Newt’s Emerald by Garth Nix

Published: October 2015Goodreads badge
Publisher:
Allen and Unwin
Pages: 242
Format: Paperback
Genre: Young Adult Fantasy
★   ★  ★  ★ – 4 Stars

On her eighteenth birthday, Lady Truthful, nicknamed “Newt,” will inherit her family’s treasure: the Newington Emerald. A dazzling heart-shaped gem, the Emerald also bestows its wearer with magical powers.

When the Emerald disappears one stormy night, Newt sets off to recover it. Her plan entails dressing up as a man, moustache included, as no well-bred young lady should be seen out and about on her own. While in disguise, Newt encounters the handsome but shrewd Major Harnett, who volunteers to help find the missing Emerald under the assumption that she is a man. Once she and her unsuspecting ally are caught up in a dangerous adventure that includes an evil sorceress, Newt realizes that something else is afoot: the beating of her heart.

In Newt’s Emerald, the bestselling author of Sabriel, Garth Nix, takes a waggish approach to the forever popular Regency romance and presents a charmed world where everyone has something to hide.  

Having not read the blurb beforehand and diving straight in simply because it was a Garth Nix book, this wasn’t at all the story I was expecting. That isn’t to say it wasn’t wholly enjoyable. I learnt about the regency, historical, and magical elements as I went. It wasn’t until the end that I realised exactly what it was but this didn’t dampen my enjoyment at all.  The story is full of real-life history but is laced with magic and fantasy as well. I love that one of my rare experiences to a historical regency romance is through Garth Nix and his elements of magic and fabulous storytelling.

I loved this style of regency romance. I am sure it isn’t the way a historical regency romance is meant to be but the story was funny and enjoyable and I was pulled along through the pages. The story was compelling, and the characters were complicated and unique with relationships, histories, and grudges. I’ve taken a shine to regency stories with a touch of magic and supernatural of late and this is a great addition.

I loved the disguises and the subterfuge, the fact Newt has plans while also having no real plan at the same time is fantastic. There are tongue in cheek moments, the story is light and not overly complicated but detailed enough to set the story which is all I needed.

The story ends with a grand masked ball which is what you want from your regency stories. Plus all the flirting and bickering and secret disguises makes it even more enjoyable. This is a fantasy in a regency setting, not a classic regency which, knowing nothing about the genre, I think it means Nix can do whatever he pleases and the story will be magnificent regardless.

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The 130-Storey Treehouse (#10) by Andy Griffiths

Published: 20th October 2020 Goodreads badge
Publisher:
Pan Australia
Pages:
Format: Paperback
Genre: Junior Fiction
★   ★   ★   ★  – 4 Stars

Andy and Terry have added 13 new levels to their treehouse and now it’s even more out of this world than before! There’s a soap bubble blaster, a GRABINATOR (it can grab anything from anywhere at any time), a time-wasting level, a toilet paper factory (because you can never have too much toilet paper), a super long legs level, an extra-terrestrial observation centre and the best bookshop-in-a-treehouse-in-a-tree-in-a-forest-in-a-book in the whole world!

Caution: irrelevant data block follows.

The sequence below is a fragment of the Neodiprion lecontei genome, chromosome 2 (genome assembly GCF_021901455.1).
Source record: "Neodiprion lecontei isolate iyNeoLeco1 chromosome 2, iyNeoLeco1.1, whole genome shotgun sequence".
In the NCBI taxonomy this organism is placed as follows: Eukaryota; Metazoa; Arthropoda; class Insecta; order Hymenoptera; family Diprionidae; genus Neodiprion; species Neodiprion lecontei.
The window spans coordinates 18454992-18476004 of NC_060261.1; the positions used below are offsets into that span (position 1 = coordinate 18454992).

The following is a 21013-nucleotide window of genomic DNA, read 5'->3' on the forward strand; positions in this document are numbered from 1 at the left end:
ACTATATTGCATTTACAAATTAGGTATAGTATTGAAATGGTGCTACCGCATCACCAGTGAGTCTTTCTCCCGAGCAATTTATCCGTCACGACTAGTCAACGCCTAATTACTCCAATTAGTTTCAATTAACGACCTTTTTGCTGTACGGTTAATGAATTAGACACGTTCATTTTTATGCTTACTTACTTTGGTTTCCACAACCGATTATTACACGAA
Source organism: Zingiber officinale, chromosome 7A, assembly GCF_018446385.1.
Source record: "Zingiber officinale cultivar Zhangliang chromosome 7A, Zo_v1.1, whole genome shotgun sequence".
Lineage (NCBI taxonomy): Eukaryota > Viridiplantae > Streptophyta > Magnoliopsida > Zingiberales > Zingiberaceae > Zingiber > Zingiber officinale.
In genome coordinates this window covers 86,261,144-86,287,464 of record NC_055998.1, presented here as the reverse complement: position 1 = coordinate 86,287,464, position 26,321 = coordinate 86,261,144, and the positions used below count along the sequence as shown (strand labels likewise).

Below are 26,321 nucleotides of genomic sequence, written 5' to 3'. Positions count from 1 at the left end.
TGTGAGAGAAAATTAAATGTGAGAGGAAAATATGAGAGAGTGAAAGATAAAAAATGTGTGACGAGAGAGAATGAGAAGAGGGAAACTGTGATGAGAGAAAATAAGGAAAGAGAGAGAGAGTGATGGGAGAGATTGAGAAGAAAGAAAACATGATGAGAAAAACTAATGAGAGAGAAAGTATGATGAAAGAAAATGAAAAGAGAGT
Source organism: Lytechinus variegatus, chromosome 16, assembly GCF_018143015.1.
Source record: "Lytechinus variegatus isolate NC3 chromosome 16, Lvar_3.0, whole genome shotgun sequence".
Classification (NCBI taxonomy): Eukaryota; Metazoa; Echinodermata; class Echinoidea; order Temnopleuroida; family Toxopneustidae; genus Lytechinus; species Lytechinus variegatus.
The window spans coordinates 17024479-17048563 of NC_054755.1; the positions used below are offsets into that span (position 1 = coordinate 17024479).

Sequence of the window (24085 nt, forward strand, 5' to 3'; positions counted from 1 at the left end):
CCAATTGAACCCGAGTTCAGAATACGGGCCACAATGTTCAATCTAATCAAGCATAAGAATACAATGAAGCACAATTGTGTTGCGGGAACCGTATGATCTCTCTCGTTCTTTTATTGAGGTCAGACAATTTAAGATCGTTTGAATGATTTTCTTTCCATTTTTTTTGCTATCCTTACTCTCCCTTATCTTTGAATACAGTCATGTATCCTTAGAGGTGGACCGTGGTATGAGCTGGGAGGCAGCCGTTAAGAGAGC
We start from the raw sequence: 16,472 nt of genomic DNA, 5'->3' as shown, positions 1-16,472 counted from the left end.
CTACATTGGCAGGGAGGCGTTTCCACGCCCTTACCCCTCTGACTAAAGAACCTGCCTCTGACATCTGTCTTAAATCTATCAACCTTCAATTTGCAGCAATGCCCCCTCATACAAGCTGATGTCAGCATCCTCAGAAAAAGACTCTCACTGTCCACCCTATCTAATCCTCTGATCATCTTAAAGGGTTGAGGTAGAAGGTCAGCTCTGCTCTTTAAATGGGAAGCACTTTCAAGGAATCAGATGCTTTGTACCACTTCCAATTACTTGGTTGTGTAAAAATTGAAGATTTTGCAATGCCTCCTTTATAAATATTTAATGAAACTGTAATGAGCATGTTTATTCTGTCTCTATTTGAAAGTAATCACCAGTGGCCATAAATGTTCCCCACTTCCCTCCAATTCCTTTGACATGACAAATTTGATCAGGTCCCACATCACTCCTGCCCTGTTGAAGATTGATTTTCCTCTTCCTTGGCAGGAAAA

After nine previous incarnations of this book it’s always interesting to see how the story never gets old despite the fact it is so formulaic. Having said that though, with 13 new storeys there are a myriad of new adventures waiting to be had, and while the previous 117 storeys go largely forgotten each time, it’s always a curious endeavour to see what Andy and Terry (and Jill when she’s involved  – which is never enough in my opinion #MoreJillContent) get up to.

With so many wild adventures possible, it’s always a nice change to have a simpler story that doesn’t involve too much chaos. This is one of those stories and it was a refreshing change, Griffiths balances his books out well so the series includes both styles so you don’t get burnt out on too much activity but there aren’t too many simpler and less action filled ones either.

As much as I enjoy the antic of Andy and Terry and the incredible complex and creative ways Griffiths weaves together all the various levels and chaos of the treehouse into a story, it is also nice when the adventures can be exciting without being busy. This is a fantastic story filled with excitement, mystery and suspense but it’s linear in a way some of the previous stories are not. There’s action and consequence but without things coming in from left field all the time steering the story off course – which have their place and are incredibly fun – but I did notice this had more of a straight line story. There’s journeys into space, enjoyment in a time wasting level, and a not so subtle reference about toilet paper which are only part of the fun.

I’ve done a lot of the previous books as audios but this one was a paperback and it was nice seeing Denton’s illustrations again. The tiny details and the small friends that live and hang out in the treehouse alongside Andy and Terry are fun to look at as they embark on their own antics and getting to visualise the various storeys and what they involve is wonderful.